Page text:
Tax alert

Carried interest modifications proposed in the Inflation Reduction Act

Aug 01, 2022
#
Personal tax planning Federal tax Inflation

August 4 update: Negotiations in the Senate resulted in this proposal being removed from the bill.  

Executive summary: Proposed carried interest modifications

Changes to the tax treatment of carried interest are proposed in the new, rebranded budget reconciliation legislation that Democratic senators publicized on July 27. The proposal, which would affect many private equity firms, hedge funds, the real estate industry and others, replaces the recently added three-year holding period with a differently calculated five-year requirement, and expands the scope of the rule. In addition, any transfer of a carried interest, even one otherwise nontaxable, would result in gain recognition. The proposal is subject to change—or even outright removal—during congressional negotiations as part of the budget reconciliation process.

New calculation and longer holding period

The U.S. Department of the Treasury in its Green Books in fiscal years 22 and 23 included a proposal to tax as ordinary income a partner’s share of income on an “investment services partnership interest,” or ISPI, in an investment partnership, regardless of the character of the income at the partnership level, if the partner’s taxable income from all sources exceeds $400,000. 

The proposal was modified in 2021 by the House Ways and Means Committee in its proposed Build Back Better package by replacing the three-year holding period with a differently calculated five-year requirement. Although subsequent iterations of the Build Back Better Act dropped the provision in its entirety, the deal reached on July 27 by Sen. Joe Manchin of West Virginia and Senate Majority Leader Chuck Schumer resurrected the carried interest provision and would adopt the five-year approach from the House Ways and Means Committee proposal. 

Notably, the proposal states the five-year period cannot begin before a fund has acquired substantially all of its assets, a date which may never arise for many open-ended investment funds. In addition, any transfer of a carried interest, even one otherwise nontaxable, would result in gain recognition. The effective date for these changes would be for taxable years beginning after Dec. 31, 2022. 

For funds engaged in real property trades or businesses according to the section 469 definition, the required holding period will be three years. However, all other rules, including the revised start date, would still apply.

Below are answers to some common questions being asked in response to the proposal.

Q: What is the main proposed change?

Instead of a three-year holding period, there would be a five-year holding period to obtain capital gains rates, for partners whose gains are derived from a carried interest in private equity funds, hedge funds, and similar investments  . As before, such interests are referred to as “applicable partnership interests.”  

Also, the scope of the rule would expand to include anything taxed similarly to long-term capital gains, including section 1231 gains, section 1256 gains and qualified dividends. 

For certain real estate ventures (defined as a real estate trade or business)—many of which were not subject to these rules because the assets generating gain are section 1231 gains—a three-year holding period would apply instead of the current law’s one-year holding period.  

For example, gains on a partnership’s sale of improved or unimproved real property used in the partnership’s trade or business of owning office buildings and leasing office space would be subject to a three-year holding period. Currently, such gains on section 1231 property are not subject to the restrictions imposed by the 2017 Tax Cuts and Jobs Act.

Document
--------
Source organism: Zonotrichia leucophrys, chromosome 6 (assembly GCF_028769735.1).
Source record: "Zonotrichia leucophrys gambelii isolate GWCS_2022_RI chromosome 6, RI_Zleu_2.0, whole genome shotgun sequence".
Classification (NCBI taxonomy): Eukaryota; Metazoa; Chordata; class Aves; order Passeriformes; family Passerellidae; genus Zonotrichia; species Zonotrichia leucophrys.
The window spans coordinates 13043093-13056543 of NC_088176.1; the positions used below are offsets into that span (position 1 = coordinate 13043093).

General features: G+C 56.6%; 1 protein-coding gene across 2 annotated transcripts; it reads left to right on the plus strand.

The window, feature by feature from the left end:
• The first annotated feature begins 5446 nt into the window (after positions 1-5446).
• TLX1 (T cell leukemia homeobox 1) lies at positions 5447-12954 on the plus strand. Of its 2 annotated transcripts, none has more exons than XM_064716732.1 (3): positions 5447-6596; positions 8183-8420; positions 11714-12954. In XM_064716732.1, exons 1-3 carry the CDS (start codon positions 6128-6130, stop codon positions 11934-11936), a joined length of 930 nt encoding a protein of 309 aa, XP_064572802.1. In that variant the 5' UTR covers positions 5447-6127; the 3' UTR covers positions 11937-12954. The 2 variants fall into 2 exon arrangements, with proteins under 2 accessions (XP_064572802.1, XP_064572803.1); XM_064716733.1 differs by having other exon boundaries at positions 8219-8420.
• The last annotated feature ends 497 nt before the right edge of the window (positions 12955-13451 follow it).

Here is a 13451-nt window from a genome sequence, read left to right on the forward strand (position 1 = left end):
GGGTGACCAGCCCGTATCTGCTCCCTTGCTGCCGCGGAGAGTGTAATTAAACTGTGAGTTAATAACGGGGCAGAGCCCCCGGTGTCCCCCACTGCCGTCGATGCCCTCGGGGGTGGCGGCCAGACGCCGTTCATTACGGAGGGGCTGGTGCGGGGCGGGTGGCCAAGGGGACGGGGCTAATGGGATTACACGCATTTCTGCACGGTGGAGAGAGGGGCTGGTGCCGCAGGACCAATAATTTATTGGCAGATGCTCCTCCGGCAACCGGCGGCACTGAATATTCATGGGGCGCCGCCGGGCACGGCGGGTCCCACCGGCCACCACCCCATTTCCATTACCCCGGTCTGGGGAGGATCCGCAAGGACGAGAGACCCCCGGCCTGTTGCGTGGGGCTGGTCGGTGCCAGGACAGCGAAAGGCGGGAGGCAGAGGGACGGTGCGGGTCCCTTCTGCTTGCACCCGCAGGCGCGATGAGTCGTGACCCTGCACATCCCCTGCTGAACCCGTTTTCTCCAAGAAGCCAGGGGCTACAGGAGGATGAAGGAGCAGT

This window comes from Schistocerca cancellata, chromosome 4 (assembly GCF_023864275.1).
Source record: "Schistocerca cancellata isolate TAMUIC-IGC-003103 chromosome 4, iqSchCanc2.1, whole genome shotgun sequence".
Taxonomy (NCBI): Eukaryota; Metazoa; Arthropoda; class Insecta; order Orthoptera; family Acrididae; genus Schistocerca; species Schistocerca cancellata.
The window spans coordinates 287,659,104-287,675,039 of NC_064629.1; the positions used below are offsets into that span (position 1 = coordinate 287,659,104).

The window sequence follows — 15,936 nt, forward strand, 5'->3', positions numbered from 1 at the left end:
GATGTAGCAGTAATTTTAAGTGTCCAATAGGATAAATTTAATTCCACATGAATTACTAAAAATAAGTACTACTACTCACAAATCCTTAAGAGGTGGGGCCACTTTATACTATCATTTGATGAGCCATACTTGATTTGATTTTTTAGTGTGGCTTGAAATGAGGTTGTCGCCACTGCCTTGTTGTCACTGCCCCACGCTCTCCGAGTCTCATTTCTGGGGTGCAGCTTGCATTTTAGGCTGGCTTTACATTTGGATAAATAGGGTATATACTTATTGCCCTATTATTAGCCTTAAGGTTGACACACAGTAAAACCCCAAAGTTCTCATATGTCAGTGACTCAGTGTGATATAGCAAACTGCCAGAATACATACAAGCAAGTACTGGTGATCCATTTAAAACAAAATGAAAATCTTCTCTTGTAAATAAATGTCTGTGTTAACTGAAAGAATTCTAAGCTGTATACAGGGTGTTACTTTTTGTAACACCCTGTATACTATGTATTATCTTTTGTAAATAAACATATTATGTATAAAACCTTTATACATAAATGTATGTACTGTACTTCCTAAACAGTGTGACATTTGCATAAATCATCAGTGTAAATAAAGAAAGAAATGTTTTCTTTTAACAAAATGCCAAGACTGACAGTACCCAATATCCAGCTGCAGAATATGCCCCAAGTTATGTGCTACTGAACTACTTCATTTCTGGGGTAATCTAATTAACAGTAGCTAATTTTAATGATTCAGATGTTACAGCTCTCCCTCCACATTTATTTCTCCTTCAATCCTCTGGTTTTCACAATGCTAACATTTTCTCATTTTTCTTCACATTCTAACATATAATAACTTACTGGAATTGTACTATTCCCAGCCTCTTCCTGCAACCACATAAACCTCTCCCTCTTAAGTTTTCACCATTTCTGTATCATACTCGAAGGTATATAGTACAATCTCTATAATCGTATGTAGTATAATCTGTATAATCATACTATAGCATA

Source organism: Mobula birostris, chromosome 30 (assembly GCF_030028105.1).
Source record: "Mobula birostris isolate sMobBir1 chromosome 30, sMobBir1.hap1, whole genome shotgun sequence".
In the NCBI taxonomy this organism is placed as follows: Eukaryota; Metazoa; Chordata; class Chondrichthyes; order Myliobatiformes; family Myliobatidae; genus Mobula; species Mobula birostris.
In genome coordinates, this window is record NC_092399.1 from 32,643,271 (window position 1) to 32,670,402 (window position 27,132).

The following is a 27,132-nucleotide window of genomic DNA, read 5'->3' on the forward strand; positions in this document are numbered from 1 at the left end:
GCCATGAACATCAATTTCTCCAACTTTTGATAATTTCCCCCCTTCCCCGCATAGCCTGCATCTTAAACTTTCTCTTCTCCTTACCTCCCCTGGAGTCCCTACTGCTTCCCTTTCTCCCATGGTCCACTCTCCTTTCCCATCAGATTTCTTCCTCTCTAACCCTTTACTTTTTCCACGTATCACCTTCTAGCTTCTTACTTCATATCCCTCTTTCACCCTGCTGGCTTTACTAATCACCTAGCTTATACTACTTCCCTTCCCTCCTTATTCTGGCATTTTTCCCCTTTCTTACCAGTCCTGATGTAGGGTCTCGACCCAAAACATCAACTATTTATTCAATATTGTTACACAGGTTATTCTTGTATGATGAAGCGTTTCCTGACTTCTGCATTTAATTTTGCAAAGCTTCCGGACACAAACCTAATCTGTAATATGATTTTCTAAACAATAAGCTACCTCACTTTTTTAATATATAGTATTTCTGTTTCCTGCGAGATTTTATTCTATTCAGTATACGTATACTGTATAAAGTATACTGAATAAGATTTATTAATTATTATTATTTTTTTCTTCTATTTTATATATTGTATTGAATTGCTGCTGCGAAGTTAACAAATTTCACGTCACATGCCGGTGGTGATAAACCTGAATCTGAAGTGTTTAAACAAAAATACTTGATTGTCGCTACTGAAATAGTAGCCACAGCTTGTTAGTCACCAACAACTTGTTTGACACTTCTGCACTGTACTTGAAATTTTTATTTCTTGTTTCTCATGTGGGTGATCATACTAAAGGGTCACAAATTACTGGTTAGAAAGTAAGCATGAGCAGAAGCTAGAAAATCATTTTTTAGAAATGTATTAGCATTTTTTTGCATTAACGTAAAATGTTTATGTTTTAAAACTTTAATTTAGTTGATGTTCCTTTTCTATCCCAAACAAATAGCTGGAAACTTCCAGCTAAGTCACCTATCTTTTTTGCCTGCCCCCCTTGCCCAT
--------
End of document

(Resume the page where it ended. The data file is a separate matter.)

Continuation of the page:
Q: What other proposed changes stand out?

The computation of the five-year (or three-year) holding period is different, more complex, still somewhat uncertain, and potentially subject to change as this proposal is scrutinized.  

The proposed law takes an entirely different approach from current law, which generally looks at the holding period of the asset being sold (either a partnership’s asset, or the applicable partnership interest itself), and sometimes looks through to the holding period of the partnership’s assets on the sale of the applicable partnership interest. 

Instead, the basic rule in all cases is that the partner’s interest in the partnership (the applicable partnership interest) must have been held for five years, with several important caveats:

  • The holding period does not commence until the partnership has acquired substantially all of its assets. Presumably, that means substantially all of the assets it is holding when the sale, at issue, occurs. This is a change from current law, which focused only on the holding period of the asset being sold. 
  • The holding period also does not commence until the partner has acquired substantially all of their interests in the partnership. Presumably, that means their interests in the partnership as of the time that the sale, at issue, occurs.  
  • Both of these rules are not entirely clear and might change as the provision is clarified or redrafted.  
  • When all of these rules are taken into account, some funds may conclude that they may never be able to satisfy the applicable holding period.

Q: What is the effective date of the proposed changes?

As proposed, the new rules would apply to “tax years beginning after Dec. 31, 2022.” That would mean there is no grandfather rule for assets acquired before then. This could change, including by regulation, but it appears as though it would apply only to gains reportable on an individual’s Form 1040 for 2023 or any later year.  

Various tighteners, like rules against transfers of carried interests, appear also to apply only to “transfers” or other “events” after Dec. 31, 2022. But anyone considering year-end tax planning should consult with their tax advisor. 

Q: What other tighteners are included?

A rule imposing income tax upon a gift of a carried interest (or any other transfers that are currently income-tax-free) is added. This applies to all transfers, not just transfers to related parties.